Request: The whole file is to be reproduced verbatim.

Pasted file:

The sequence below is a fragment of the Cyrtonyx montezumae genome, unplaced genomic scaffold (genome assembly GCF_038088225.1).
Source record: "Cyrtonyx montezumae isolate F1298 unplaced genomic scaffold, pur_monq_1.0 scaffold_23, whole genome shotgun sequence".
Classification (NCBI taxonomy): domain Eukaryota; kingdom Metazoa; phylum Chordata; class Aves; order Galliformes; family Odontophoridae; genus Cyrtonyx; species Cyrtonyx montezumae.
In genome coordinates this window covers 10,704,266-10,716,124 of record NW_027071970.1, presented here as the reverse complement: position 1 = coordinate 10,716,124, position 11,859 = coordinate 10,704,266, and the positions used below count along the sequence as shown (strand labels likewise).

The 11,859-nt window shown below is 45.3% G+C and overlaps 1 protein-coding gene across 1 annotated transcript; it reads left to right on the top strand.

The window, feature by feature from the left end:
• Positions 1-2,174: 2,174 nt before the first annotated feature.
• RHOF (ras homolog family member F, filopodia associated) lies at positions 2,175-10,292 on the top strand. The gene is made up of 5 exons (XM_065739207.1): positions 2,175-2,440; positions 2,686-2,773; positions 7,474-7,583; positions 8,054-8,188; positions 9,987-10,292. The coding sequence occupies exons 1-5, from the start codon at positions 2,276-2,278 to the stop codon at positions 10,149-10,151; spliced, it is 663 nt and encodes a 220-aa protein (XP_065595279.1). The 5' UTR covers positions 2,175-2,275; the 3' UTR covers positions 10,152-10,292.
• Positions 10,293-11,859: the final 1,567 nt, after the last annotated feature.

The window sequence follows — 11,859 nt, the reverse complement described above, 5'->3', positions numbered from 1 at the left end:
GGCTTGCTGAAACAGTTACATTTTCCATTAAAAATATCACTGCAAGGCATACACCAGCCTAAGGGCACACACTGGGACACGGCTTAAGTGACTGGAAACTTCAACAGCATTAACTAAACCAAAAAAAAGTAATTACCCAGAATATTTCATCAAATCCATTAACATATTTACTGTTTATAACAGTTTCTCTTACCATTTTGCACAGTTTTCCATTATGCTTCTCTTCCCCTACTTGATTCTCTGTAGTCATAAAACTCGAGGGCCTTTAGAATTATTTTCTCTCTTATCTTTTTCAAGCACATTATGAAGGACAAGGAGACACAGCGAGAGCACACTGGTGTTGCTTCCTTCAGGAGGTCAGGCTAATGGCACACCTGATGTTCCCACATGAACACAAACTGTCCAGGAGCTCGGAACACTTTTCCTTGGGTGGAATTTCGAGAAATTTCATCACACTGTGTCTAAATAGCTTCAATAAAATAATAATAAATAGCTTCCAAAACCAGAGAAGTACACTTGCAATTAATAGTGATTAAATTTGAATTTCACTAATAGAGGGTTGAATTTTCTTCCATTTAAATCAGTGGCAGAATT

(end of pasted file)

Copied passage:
The sequence below is a fragment of the Cyrtonyx montezumae genome, unplaced genomic scaffold (genome assembly GCF_038088225.1).
Source record: "Cyrtonyx montezumae isolate F1298 unplaced genomic scaffold, pur_monq_1.0 scaffold_23, whole genome shotgun sequence".
Classification (NCBI taxonomy): domain Eukaryota; kingdom Metazoa; phylum Chordata; class Aves; order Galliformes; family Odontophoridae; genus Cyrtonyx; species Cyrtonyx montezumae.
In genome coordinates this window covers 10,704,266-10,716,124 of record NW_027071970.1, presented here as the reverse complement: position 1 = coordinate 10,716,124, position 11,859 = coordinate 10,704,266, and the positions used below count along the sequence as shown (strand labels likewise).

The 11,859-nt window shown below is 45.3% G+C and overlaps 1 protein-coding gene across 1 annotated transcript; it reads left to right on the top strand.

The window, feature by feature from the left end:
• Positions 1-2,174: 2,174 nt before the first annotated feature.
• RHOF (ras homolog family member F, filopodia associated) lies at positions 2,175-10,292 on the top strand. The gene is made up of 5 exons (XM_065739207.1): positions 2,175-2,440; positions 2,686-2,773; positions 7,474-7,583; positions 8,054-8,188; positions 9,987-10,292. The coding sequence occupies exons 1-5, from the start codon at positions 2,276-2,278 to the stop codon at positions 10,149-10,151; spliced, it is 663 nt and encodes a 220-aa protein (XP_065595279.1). The 5' UTR covers positions 2,175-2,275; the 3' UTR covers positions 10,152-10,292.
• Positions 10,293-11,859: the final 1,567 nt, after the last annotated feature.

The window sequence follows — 11,859 nt, the reverse complement described above, 5'->3', positions numbered from 1 at the left end:
GGCTTGCTGAAACAGTTACATTTTCCATTAAAAATATCACTGCAAGGCATACACCAGCCTAAGGGCACACACTGGGACACGGCTTAAGTGACTGGAAACTTCAACAGCATTAACTAAACCAAAAAAAAGTAATTACCCAGAATATTTCATCAAATCCATTAACATATTTACTGTTTATAACAGTTTCTCTTACCATTTTGCACAGTTTTCCATTATGCTTCTCTTCCCCTACTTGATTCTCTGTAGTCATAAAACTCGAGGGCCTTTAGAATTATTTTCTCTCTTATCTTTTTCAAGCACATTATGAAGGACAAGGAGACACAGCGAGAGCACACTGGTGTTGCTTCCTTCAGGAGGTCAGGCTAATGGCACACCTGATGTTCCCACATGAACACAAACTGTCCAGGAGCTCGGAACACTTTTCCTTGGGTGGAATTTCGAGAAATTTCATCACACTGTGTCTAAATAGCTTCAATAAAATAATAATAAATAGCTTCCAAAACCAGAGAAGTACACTTGCAATTAATAGTGATTAAATTTGAATTTCACTAATAGAGGGTTGAATTTTCTTCCATTTAAATCAGTGGCAGAATT